E-Threats Industry News

Apple issues advice on how to spot App Store and iTunes phishing scams

Phishing scam emails, purporting to come from Apple, are not an unusual sighting in users’ inboxes these days.

Typical examples include emails that ask you to update your account information, or pretend to be a receipt for a purchase from the App Store, iTunes Store, iBooks Store or Apple Music.

They may not be the most sophisticated attacks in the world, but there’s no denying that they work – tricking some unsuspecting Apple customers into sharing their personal information or financial details in the belief that it is with the technology giant that they are communicating.

Apple has responded to a spate of legitimate-looking App Store and iTunes phishing emails (such as a recent campaign which posed as information from the App Store about the recipient signing up for a subscription) by releasing a new support document, outlining how customers can better protect themselves.

The advice is that any legitimate email from Apple about your App Store, iTunes Store, iBooks Store, or Apple Music purchases, will never ask you to provide your:

  • Full credit card number
  • Social security number
  • Mother’s maiden name
  • Credit card CCV code

Furthermore, the company says, genuine receipts for purchases from Apple’s online stores will include your current billing address which scammers are unlikely to know.

If you want to be certain that about what may have been purchased through your Apple account, you can review your genuine purchase history rather than using any links in the email.

If you receive a suspicious email message claiming to come from Apple you are encouraged to forward it to reportphishing@apple.com.

And, if you believe you may have entered your password or other personal information on an Apple-related scam website then it would be wise to change your Apple ID password immediately. Obviously you should take care that the password you choose is unique (not used by you anywhere else on the internet), hard-to-guess, and hard-to-crack. A good password manager can help you generate strong passwords when required, and remember your passwords for you.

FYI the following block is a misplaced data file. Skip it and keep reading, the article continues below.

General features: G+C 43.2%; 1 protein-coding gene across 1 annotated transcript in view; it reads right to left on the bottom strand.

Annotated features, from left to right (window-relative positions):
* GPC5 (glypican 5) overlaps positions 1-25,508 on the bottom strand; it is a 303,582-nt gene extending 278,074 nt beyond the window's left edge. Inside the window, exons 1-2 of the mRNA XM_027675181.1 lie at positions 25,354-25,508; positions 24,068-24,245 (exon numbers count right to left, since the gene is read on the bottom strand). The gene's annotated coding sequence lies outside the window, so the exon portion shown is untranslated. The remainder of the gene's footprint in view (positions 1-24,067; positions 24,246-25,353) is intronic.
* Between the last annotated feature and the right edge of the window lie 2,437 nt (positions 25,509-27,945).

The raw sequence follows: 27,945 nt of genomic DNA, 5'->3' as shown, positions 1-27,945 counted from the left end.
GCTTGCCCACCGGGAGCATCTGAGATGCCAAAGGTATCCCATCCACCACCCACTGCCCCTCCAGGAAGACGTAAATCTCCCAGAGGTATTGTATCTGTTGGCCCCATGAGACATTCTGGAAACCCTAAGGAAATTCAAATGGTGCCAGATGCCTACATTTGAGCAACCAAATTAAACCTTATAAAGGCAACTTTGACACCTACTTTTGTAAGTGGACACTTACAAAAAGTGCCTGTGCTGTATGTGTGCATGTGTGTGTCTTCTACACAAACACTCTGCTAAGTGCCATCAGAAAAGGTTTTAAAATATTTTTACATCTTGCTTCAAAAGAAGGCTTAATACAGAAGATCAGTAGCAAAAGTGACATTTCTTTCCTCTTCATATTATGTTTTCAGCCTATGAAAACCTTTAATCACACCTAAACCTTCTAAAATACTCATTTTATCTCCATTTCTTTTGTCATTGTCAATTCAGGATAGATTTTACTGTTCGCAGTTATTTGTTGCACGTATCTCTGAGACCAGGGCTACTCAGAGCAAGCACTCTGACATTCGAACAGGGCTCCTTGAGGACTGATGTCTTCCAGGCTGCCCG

I also strongly recommend that all Apple ID account holders enable two-step verification to reduce the chances of their accounts being compromised.

It’s good to see Apple provide its millions of customers with advice on how to reduce the chances of falling for an email scam. Apple may be a company renowned for its technology, but it clearly recognizes that phishing exploits human weakness – and that raising awareness of the threat and sharing knowledge will be key to fending off attacks.

About the author


Graham Cluley is an award-winning security blogger, researcher and public speaker. He has been working in the computer security industry since the early 1990s, having been employed by companies such as Sophos, McAfee and Dr Solomon's. He has given talks about computer security for some of the world's largest companies, worked with law enforcement agencies on investigations into hacking groups, and regularly appears on TV and radio explaining computer security threats.

Graham Cluley was inducted into the InfoSecurity Europe Hall of Fame in 2011, and was given an honorary mention in the "10 Greatest Britons in IT History" for his contribution as a leading authority in internet security.


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  • "If you receive a suspicious email message claiming to come from Apple you are encouraged to forward it to reportphishing@apple.com."

    Best Advice!

  • '(not used by you anywhere else on the internet),'

    …and that you never used in the past and also any on networks that aren't connected to the Internet! Not to mention no anniversary dates, only numbers, incremental patters, dictionary words… or yes as you say generating complex passwords would do wonders.

    As for 2SV I'm not so sure with Apple: at least it should be thought about very very carefully as (iirc it was he) Bob pointed out on your blog post you linked. Yes it was Bob; comment here: https://www.grahamcluley.com/protect-apple-account/#comment-89100